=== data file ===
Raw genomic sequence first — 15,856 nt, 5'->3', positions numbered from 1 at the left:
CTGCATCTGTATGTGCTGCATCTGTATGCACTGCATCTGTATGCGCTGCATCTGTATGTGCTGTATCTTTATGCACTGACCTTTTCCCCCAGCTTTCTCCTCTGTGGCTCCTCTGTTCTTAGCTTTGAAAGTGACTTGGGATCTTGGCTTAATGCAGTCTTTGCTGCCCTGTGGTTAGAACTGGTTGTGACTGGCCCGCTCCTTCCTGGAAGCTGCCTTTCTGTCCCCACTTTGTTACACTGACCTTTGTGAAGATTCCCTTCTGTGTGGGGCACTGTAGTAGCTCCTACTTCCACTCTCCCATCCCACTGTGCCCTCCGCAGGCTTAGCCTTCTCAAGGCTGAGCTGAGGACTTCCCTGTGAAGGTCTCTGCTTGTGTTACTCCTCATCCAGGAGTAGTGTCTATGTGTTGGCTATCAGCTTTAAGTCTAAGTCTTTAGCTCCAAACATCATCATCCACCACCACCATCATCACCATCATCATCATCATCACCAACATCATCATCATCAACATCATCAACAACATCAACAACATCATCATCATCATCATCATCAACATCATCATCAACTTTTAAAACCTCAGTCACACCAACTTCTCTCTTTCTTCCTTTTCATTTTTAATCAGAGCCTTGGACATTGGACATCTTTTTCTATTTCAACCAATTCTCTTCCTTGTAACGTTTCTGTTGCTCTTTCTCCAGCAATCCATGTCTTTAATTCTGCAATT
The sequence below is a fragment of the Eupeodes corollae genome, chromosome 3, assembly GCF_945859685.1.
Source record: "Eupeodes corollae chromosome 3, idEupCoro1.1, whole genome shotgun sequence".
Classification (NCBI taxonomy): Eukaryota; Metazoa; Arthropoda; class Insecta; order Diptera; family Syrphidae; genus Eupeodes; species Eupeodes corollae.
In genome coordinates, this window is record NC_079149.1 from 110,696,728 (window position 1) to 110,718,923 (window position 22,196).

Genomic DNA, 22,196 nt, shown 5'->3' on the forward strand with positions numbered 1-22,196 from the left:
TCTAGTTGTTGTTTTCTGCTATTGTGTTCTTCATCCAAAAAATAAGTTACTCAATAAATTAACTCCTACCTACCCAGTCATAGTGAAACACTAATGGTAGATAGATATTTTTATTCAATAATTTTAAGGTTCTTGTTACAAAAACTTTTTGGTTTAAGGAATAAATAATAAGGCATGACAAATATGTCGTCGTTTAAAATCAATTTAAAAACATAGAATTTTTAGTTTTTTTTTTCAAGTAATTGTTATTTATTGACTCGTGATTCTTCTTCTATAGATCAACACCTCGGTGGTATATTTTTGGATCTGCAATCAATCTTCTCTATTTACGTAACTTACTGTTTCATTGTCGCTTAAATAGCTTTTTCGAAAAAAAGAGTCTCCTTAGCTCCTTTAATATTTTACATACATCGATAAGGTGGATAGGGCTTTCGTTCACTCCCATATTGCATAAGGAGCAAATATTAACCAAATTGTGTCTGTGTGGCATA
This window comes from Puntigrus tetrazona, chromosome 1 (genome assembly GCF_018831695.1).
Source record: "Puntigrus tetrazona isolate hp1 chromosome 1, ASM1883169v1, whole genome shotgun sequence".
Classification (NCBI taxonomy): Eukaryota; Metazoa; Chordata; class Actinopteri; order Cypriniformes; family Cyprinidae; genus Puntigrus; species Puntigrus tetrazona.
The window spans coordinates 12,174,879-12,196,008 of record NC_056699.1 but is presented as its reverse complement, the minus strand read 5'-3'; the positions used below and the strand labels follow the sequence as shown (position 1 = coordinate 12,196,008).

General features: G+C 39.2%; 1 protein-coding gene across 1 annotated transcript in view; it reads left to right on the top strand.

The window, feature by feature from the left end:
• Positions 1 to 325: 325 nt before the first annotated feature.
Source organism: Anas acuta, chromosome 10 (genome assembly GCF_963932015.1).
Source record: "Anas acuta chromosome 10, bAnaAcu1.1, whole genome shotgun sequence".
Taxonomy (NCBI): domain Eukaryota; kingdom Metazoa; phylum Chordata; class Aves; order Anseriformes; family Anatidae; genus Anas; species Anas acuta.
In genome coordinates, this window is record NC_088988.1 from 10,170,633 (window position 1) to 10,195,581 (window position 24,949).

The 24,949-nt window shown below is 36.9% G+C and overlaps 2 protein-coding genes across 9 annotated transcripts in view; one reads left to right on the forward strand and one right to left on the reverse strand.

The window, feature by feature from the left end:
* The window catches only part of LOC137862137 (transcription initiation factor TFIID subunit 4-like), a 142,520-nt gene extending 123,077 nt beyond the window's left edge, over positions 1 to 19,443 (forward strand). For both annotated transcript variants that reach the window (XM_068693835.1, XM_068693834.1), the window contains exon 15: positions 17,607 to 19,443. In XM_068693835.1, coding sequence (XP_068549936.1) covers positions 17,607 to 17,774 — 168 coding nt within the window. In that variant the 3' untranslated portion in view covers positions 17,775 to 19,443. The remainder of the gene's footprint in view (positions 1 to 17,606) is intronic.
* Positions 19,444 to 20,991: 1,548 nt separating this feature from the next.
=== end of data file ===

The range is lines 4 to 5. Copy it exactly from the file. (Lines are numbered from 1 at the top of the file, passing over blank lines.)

Source record: "Eupeodes corollae chromosome 3, idEupCoro1.1, whole genome shotgun sequence".
Classification (NCBI taxonomy): Eukaryota; Metazoa; Arthropoda; class Insecta; order Diptera; family Syrphidae; genus Eupeodes; species Eupeodes corollae.